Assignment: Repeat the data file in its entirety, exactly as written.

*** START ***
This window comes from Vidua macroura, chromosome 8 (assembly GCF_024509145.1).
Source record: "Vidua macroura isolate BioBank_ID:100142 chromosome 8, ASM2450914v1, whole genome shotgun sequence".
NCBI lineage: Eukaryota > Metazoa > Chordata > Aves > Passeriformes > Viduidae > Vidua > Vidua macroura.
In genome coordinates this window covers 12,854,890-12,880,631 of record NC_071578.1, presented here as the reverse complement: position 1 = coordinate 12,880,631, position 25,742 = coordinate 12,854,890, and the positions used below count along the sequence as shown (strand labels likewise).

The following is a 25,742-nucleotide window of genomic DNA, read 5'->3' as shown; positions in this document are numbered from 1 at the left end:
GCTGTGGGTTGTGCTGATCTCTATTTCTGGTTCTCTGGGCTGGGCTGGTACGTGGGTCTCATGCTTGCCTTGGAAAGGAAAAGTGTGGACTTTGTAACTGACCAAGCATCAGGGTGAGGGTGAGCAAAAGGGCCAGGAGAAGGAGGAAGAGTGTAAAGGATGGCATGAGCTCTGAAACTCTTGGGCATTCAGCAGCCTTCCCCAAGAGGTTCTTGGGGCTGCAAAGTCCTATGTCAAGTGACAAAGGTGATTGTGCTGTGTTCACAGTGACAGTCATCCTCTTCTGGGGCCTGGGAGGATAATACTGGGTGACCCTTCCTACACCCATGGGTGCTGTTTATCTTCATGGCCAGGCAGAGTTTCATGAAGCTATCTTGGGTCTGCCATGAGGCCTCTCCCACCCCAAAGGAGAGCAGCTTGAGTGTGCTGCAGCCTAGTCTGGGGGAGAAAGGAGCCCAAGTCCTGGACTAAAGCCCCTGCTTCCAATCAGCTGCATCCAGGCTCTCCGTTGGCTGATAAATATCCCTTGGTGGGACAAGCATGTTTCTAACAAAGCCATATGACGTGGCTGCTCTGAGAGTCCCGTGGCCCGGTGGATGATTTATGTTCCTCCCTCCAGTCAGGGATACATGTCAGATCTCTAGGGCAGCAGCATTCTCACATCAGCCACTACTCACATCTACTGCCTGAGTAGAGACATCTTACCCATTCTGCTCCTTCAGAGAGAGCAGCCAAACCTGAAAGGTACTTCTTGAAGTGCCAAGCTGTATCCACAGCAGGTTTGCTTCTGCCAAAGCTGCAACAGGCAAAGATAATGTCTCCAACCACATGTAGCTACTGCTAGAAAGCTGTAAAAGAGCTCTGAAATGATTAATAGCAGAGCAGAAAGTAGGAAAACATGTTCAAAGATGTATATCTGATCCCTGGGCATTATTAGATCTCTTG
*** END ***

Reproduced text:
This window comes from Vidua macroura, chromosome 8 (assembly GCF_024509145.1).
Source record: "Vidua macroura isolate BioBank_ID:100142 chromosome 8, ASM2450914v1, whole genome shotgun sequence".
NCBI lineage: Eukaryota > Metazoa > Chordata > Aves > Passeriformes > Viduidae > Vidua > Vidua macroura.
In genome coordinates this window covers 12,854,890-12,880,631 of record NC_071578.1, presented here as the reverse complement: position 1 = coordinate 12,880,631, position 25,742 = coordinate 12,854,890, and the positions used below count along the sequence as shown (strand labels likewise).

The following is a 25,742-nucleotide window of genomic DNA, read 5'->3' as shown; positions in this document are numbered from 1 at the left end:
GCTGTGGGTTGTGCTGATCTCTATTTCTGGTTCTCTGGGCTGGGCTGGTACGTGGGTCTCATGCTTGCCTTGGAAAGGAAAAGTGTGGACTTTGTAACTGACCAAGCATCAGGGTGAGGGTGAGCAAAAGGGCCAGGAGAAGGAGGAAGAGTGTAAAGGATGGCATGAGCTCTGAAACTCTTGGGCATTCAGCAGCCTTCCCCAAGAGGTTCTTGGGGCTGCAAAGTCCTATGTCAAGTGACAAAGGTGATTGTGCTGTGTTCACAGTGACAGTCATCCTCTTCTGGGGCCTGGGAGGATAATACTGGGTGACCCTTCCTACACCCATGGGTGCTGTTTATCTTCATGGCCAGGCAGAGTTTCATGAAGCTATCTTGGGTCTGCCATGAGGCCTCTCCCACCCCAAAGGAGAGCAGCTTGAGTGTGCTGCAGCCTAGTCTGGGGGAGAAAGGAGCCCAAGTCCTGGACTAAAGCCCCTGCTTCCAATCAGCTGCATCCAGGCTCTCCGTTGGCTGATAAATATCCCTTGGTGGGACAAGCATGTTTCTAACAAAGCCATATGACGTGGCTGCTCTGAGAGTCCCGTGGCCCGGTGGATGATTTATGTTCCTCCCTCCAGTCAGGGATACATGTCAGATCTCTAGGGCAGCAGCATTCTCACATCAGCCACTACTCACATCTACTGCCTGAGTAGAGACATCTTACCCATTCTGCTCCTTCAGAGAGAGCAGCCAAACCTGAAAGGTACTTCTTGAAGTGCCAAGCTGTATCCACAGCAGGTTTGCTTCTGCCAAAGCTGCAACAGGCAAAGATAATGTCTCCAACCACATGTAGCTACTGCTAGAAAGCTGTAAAAGAGCTCTGAAATGATTAATAGCAGAGCAGAAAGTAGGAAAACATGTTCAAAGATGTATATCTGATCCCTGGGCATTATTAGATCTCTTG